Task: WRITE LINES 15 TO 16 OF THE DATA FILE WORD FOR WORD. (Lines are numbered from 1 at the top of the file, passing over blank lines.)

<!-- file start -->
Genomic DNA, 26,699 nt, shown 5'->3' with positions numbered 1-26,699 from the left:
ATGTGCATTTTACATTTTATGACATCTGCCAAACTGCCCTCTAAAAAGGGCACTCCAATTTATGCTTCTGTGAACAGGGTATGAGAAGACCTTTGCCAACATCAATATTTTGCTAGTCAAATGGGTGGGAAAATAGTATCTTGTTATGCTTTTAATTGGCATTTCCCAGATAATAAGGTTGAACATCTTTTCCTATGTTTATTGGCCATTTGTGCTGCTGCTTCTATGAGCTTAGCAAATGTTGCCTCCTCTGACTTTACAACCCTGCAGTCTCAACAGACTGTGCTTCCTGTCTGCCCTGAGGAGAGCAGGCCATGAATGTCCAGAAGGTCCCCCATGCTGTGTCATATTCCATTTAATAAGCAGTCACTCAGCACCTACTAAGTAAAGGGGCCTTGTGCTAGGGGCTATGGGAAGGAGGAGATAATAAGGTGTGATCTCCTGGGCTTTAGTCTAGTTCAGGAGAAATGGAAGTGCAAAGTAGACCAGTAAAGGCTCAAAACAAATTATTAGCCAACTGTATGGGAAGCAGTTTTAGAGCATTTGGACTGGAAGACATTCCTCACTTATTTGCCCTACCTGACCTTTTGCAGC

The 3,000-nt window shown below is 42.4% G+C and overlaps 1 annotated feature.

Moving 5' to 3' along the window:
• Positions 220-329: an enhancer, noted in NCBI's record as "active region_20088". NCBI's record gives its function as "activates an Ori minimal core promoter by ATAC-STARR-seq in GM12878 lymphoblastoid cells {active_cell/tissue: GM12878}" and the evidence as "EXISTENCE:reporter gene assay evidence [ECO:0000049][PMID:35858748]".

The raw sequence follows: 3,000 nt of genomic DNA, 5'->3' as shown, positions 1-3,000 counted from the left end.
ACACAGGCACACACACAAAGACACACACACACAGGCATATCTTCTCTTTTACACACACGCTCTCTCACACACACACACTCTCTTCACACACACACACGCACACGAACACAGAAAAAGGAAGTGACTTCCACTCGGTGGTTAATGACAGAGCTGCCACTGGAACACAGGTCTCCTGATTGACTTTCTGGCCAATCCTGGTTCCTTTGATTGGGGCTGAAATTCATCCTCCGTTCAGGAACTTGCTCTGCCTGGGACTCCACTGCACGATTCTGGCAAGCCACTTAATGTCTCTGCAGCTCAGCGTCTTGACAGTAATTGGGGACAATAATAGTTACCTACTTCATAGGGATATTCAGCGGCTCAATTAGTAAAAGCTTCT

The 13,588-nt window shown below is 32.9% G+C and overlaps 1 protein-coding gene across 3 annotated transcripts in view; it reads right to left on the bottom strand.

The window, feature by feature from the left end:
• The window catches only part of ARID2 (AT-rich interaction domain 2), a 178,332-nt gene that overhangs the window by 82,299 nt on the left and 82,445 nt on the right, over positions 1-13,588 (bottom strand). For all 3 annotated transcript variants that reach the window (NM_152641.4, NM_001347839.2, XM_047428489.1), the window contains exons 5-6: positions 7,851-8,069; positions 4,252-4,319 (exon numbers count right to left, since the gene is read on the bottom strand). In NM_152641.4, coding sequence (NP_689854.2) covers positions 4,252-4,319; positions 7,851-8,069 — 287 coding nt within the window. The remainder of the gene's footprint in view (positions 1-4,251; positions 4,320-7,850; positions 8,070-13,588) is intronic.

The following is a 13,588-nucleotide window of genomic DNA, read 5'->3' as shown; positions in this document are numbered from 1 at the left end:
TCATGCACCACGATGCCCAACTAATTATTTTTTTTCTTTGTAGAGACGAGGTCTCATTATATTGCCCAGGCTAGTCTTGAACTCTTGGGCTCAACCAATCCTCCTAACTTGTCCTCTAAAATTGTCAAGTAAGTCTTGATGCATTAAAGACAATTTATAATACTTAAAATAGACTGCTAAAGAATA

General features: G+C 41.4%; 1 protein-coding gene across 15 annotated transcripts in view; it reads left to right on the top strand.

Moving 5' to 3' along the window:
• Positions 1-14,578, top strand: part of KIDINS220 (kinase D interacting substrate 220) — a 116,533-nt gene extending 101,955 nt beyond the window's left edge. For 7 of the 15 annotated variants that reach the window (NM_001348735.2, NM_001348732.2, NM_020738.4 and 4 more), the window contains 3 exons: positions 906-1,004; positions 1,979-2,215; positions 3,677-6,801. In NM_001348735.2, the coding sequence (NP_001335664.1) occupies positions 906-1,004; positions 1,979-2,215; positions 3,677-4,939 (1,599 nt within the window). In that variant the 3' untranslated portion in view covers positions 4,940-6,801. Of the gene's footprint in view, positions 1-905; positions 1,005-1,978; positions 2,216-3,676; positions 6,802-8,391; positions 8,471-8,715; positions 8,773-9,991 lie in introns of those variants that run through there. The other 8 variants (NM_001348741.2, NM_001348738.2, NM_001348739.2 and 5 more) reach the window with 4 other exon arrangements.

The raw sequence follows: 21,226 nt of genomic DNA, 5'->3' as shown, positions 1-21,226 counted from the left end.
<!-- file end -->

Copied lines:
• Positions 1-14,578, top strand: part of KIDINS220 (kinase D interacting substrate 220) — a 116,533-nt gene extending 101,955 nt beyond the window's left edge. For 7 of the 15 annotated variants that reach the window (NM_001348735.2, NM_001348732.2, NM_020738.4 and 4 more), the window contains 3 exons: positions 906-1,004; positions 1,979-2,215; positions 3,677-6,801. In NM_001348735.2, the coding sequence (NP_001335664.1) occupies positions 906-1,004; positions 1,979-2,215; positions 3,677-4,939 (1,599 nt within the window). In that variant the 3' untranslated portion in view covers positions 4,940-6,801. Of the gene's footprint in view, positions 1-905; positions 1,005-1,978; positions 2,216-3,676; positions 6,802-8,391; positions 8,471-8,715; positions 8,773-9,991 lie in introns of those variants that run through there. The other 8 variants (NM_001348741.2, NM_001348738.2, NM_001348739.2 and 5 more) reach the window with 4 other exon arrangements.

The raw sequence follows: 21,226 nt of genomic DNA, 5'->3' as shown, positions 1-21,226 counted from the left end.